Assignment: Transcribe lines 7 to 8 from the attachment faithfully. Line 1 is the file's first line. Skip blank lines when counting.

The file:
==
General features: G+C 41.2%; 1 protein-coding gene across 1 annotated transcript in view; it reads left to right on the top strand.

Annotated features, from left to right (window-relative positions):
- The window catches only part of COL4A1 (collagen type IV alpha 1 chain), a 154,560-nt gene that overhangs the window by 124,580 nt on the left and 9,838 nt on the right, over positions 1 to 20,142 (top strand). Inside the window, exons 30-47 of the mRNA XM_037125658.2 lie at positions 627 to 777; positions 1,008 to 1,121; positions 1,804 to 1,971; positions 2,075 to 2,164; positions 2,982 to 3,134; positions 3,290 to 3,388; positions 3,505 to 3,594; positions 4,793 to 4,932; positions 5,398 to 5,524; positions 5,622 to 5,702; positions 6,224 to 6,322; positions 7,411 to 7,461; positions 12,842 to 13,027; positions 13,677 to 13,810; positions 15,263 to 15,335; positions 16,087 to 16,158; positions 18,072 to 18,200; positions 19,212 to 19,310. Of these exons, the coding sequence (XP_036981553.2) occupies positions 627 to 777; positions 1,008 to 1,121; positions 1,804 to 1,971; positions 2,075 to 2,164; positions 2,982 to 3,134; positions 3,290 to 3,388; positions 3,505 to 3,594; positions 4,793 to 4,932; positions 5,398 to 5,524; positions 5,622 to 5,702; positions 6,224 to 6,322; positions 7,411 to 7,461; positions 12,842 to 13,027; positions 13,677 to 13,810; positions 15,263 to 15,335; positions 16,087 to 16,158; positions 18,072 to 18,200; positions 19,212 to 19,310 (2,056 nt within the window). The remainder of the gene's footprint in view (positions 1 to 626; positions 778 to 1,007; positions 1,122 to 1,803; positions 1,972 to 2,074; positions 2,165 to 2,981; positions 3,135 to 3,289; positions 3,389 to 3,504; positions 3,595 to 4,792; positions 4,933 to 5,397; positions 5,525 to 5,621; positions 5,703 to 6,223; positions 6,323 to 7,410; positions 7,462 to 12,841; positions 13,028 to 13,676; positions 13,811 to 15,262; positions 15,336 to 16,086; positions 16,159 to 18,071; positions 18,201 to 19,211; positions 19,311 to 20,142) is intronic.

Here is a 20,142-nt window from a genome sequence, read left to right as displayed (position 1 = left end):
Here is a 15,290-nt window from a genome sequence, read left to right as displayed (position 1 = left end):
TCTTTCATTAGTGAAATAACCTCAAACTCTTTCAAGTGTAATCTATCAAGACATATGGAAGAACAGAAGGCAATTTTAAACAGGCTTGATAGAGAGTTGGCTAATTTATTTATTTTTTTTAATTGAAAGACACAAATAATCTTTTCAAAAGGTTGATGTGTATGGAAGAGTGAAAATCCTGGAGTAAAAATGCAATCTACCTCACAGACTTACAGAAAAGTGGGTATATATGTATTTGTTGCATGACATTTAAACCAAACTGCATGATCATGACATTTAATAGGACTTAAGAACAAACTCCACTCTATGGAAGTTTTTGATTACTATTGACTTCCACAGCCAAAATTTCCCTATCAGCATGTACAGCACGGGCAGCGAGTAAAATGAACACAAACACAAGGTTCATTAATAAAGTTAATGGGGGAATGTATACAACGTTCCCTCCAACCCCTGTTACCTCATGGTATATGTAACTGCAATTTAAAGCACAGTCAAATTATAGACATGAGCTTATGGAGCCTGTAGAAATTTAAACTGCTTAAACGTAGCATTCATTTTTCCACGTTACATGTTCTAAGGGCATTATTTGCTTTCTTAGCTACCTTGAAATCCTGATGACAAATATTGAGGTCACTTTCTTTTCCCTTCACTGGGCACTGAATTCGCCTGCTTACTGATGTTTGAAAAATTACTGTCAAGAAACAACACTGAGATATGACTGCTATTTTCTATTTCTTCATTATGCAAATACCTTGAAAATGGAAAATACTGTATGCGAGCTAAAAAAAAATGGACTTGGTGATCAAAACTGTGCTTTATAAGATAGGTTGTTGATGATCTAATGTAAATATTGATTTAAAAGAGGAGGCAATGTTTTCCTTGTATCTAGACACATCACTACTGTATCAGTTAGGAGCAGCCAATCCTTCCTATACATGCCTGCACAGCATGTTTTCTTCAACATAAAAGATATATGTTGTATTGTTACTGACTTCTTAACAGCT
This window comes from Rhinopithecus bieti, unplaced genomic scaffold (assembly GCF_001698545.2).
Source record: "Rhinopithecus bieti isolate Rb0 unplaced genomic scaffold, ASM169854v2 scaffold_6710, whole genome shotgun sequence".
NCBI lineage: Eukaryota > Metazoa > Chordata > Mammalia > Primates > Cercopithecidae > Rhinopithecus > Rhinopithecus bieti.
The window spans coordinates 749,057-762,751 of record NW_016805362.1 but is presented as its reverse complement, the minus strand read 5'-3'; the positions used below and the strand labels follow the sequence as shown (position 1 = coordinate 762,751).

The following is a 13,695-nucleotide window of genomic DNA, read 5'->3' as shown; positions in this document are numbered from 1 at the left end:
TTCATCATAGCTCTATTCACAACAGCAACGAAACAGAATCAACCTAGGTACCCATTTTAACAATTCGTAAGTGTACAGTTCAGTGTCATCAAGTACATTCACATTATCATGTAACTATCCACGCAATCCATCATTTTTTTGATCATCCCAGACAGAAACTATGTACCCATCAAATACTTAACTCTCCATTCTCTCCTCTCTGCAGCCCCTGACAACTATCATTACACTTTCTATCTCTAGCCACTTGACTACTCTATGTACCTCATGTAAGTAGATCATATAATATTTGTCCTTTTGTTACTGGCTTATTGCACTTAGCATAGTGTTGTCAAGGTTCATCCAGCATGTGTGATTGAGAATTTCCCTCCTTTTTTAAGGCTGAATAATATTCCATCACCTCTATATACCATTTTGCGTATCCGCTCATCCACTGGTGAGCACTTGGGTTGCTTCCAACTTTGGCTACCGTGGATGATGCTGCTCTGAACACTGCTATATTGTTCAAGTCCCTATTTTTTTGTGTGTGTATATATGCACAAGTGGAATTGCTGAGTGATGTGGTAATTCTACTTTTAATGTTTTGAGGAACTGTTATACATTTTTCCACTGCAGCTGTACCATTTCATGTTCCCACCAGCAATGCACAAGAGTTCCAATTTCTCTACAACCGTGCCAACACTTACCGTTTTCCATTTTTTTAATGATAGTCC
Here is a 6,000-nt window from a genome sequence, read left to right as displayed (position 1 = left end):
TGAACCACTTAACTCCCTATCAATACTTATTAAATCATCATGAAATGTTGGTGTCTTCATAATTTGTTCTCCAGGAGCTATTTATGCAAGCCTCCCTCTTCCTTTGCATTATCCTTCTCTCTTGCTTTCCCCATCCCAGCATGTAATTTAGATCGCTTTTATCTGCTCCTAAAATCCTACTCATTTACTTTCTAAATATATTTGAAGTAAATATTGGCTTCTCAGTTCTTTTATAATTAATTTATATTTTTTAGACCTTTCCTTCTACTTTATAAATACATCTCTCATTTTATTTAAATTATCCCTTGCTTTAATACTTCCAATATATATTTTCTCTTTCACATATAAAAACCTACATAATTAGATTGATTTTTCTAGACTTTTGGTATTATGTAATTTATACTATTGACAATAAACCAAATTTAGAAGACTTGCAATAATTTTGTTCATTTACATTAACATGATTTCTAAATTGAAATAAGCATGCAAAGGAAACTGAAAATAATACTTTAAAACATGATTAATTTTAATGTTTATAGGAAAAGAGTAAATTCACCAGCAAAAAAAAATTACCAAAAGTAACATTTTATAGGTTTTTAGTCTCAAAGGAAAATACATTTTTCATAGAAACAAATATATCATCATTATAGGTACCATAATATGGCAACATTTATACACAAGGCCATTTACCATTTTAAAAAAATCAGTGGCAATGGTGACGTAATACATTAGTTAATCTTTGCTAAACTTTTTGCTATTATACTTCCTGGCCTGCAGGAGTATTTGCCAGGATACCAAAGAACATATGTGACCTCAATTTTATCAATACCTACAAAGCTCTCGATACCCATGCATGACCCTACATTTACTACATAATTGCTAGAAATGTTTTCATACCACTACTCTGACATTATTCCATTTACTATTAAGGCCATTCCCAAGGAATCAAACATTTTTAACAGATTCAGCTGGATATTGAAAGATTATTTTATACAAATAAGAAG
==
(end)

This window comes from Rhinopithecus bieti, unplaced genomic scaffold (assembly GCF_001698545.2).
Source record: "Rhinopithecus bieti isolate Rb0 unplaced genomic scaffold, ASM169854v2 scaffold_6710, whole genome shotgun sequence".